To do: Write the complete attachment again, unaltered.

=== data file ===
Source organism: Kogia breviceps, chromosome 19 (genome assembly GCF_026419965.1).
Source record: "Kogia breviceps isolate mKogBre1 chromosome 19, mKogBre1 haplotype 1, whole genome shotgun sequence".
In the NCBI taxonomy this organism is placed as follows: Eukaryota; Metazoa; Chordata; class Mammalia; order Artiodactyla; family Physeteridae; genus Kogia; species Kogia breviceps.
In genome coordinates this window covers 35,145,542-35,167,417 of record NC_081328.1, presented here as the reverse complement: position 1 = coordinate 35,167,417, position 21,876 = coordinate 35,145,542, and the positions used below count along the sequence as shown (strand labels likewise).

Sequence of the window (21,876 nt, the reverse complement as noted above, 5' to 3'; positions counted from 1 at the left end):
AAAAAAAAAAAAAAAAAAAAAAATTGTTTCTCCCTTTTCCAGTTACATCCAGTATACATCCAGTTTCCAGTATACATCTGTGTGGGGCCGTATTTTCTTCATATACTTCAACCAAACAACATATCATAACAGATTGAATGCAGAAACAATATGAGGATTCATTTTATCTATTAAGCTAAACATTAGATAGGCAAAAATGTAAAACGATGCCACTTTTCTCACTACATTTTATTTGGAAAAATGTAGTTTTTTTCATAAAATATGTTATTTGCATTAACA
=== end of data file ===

Source organism: Kogia breviceps, chromosome 19 (genome assembly GCF_026419965.1).
Source record: "Kogia breviceps isolate mKogBre1 chromosome 19, mKogBre1 haplotype 1, whole genome shotgun sequence".
In the NCBI taxonomy this organism is placed as follows: Eukaryota; Metazoa; Chordata; class Mammalia; order Artiodactyla; family Physeteridae; genus Kogia; species Kogia breviceps.
In genome coordinates this window covers 35,145,542-35,167,417 of record NC_081328.1, presented here as the reverse complement: position 1 = coordinate 35,167,417, position 21,876 = coordinate 35,145,542, and the positions used below count along the sequence as shown (strand labels likewise).

Sequence of the window (21,876 nt, the reverse complement as noted above, 5' to 3'; positions counted from 1 at the left end):
AAAAAAAAAAAAAAAAAAAAAAATTGTTTCTCCCTTTTCCAGTTACATCCAGTATACATCCAGTTTCCAGTATACATCTGTGTGGGGCCGTATTTTCTTCATATACTTCAACCAAACAACATATCATAACAGATTGAATGCAGAAACAATATGAGGATTCATTTTATCTATTAAGCTAAACATTAGATAGGCAAAAATGTAAAACGATGCCACTTTTCTCACTACATTTTATTTGGAAAAATGTAGTTTTTTTCATAAAATATGTTATTTGCATTAACA